The consumer price index (CPI) series was launched in January this year to more accurately capture inflation at the retail level – or the actual prices that consumers pay – rather than the wholesale price inflation, which only reflect factory gate prices. It measures retail prices in major food groups, fuel, clothing, housing and education across rural and urban India.
The Reserve Bank of India, however, uses wholesale inflation in its policy formulation.
Last week, headline inflation, which is measured by the Wholesale Price Index, came in at 6.87 per cent, a 32-month low due to lower food and fuel prices. However, analysts pointed out soon after that the fall could be short-lived due to a weak monsoon.
RBI governor D. Subbarao said the headline inflation was “way above” the central bank’s threshold level. Typically, 5 per cent is considered as a threshold level of inflation in a high growth economy.
RBI needs inflation to fall sharply if it plans to cut borrowing rates and stimulate growth in the economy. RBI will decide on any monetary action next on September 17.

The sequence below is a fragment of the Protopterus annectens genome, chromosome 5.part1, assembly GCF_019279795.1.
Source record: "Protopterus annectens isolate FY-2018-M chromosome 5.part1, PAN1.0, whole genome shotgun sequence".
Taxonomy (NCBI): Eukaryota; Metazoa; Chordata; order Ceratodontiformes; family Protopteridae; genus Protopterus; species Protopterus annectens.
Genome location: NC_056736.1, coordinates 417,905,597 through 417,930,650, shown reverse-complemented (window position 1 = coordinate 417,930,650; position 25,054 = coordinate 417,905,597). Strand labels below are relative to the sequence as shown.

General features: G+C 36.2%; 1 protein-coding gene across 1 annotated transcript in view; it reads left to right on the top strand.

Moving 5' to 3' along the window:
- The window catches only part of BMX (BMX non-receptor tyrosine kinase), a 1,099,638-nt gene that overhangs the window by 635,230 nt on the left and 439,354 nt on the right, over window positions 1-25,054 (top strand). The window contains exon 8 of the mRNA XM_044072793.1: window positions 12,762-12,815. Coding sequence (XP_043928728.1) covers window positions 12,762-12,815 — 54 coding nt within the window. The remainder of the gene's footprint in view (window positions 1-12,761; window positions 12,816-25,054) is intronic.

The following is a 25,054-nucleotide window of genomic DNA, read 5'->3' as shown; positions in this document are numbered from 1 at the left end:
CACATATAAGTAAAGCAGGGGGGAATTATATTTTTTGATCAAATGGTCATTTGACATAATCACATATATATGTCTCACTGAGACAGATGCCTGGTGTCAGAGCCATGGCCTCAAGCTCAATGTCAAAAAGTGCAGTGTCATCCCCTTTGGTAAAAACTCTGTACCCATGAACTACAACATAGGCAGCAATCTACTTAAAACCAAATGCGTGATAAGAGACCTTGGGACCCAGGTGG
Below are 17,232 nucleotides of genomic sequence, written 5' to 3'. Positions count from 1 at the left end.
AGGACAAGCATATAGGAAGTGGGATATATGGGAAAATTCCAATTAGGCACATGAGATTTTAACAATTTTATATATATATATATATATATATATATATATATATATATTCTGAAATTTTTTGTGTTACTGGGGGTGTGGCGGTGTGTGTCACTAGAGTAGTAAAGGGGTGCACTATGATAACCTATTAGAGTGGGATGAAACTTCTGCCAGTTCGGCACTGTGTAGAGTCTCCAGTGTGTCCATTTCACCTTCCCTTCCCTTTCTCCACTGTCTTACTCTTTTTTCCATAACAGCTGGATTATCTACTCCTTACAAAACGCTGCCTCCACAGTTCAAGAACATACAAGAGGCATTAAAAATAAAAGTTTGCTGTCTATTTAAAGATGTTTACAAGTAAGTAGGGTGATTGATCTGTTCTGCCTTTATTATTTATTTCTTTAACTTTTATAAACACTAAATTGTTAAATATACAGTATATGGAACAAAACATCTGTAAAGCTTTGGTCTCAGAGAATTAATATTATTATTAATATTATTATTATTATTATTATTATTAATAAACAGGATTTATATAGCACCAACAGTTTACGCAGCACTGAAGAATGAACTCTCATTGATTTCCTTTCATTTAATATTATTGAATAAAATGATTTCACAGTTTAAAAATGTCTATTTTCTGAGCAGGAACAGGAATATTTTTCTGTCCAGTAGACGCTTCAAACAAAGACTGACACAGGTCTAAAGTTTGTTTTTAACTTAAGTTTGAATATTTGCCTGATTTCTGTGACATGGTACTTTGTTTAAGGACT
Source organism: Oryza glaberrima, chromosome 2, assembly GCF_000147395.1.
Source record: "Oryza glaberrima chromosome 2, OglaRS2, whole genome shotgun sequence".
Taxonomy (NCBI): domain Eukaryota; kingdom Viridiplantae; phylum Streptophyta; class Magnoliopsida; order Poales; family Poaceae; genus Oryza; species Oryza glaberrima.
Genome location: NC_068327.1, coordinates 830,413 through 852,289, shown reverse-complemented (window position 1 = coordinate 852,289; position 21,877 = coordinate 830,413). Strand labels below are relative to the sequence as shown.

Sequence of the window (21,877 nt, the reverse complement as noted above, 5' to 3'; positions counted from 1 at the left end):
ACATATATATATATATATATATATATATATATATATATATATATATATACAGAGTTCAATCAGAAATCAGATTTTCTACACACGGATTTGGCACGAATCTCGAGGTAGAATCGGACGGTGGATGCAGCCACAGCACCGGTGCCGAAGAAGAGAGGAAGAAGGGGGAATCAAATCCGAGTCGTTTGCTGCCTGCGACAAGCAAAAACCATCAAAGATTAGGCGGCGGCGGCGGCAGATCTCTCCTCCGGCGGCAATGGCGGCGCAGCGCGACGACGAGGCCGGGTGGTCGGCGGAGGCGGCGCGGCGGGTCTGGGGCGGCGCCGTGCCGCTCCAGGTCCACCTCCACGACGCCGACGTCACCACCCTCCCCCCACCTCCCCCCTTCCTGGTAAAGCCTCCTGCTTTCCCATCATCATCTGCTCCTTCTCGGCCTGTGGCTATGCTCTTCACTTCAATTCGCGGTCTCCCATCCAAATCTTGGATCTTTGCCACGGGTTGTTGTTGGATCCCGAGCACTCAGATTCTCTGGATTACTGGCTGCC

Higher inflation rates will almost certainly make the central bank’s job of balancing growth and prices tougher. With a weak currency and tight liquidity, India has been vocal in its calls for an interest rate cut to spur growth. The RBI cut rates by a higher-than-expected 50 basis points in April, but added that there was little room for more cuts in the future. It also left rates untouched in its policy review in June.
India’s growth has slowed to 6.5 per cent in fiscal 2012, dragged down by a nine-year low of 5.3 per cent in the March quarter. Analysts predict India to grow at less than 6 per cent. Barclays Bank on Tuesday cut India’s GDP growth forecast to 5.8 per cent blaming supply shocks. This includes industrial disputes, weak monsoon, weak global demand and a policy inaction.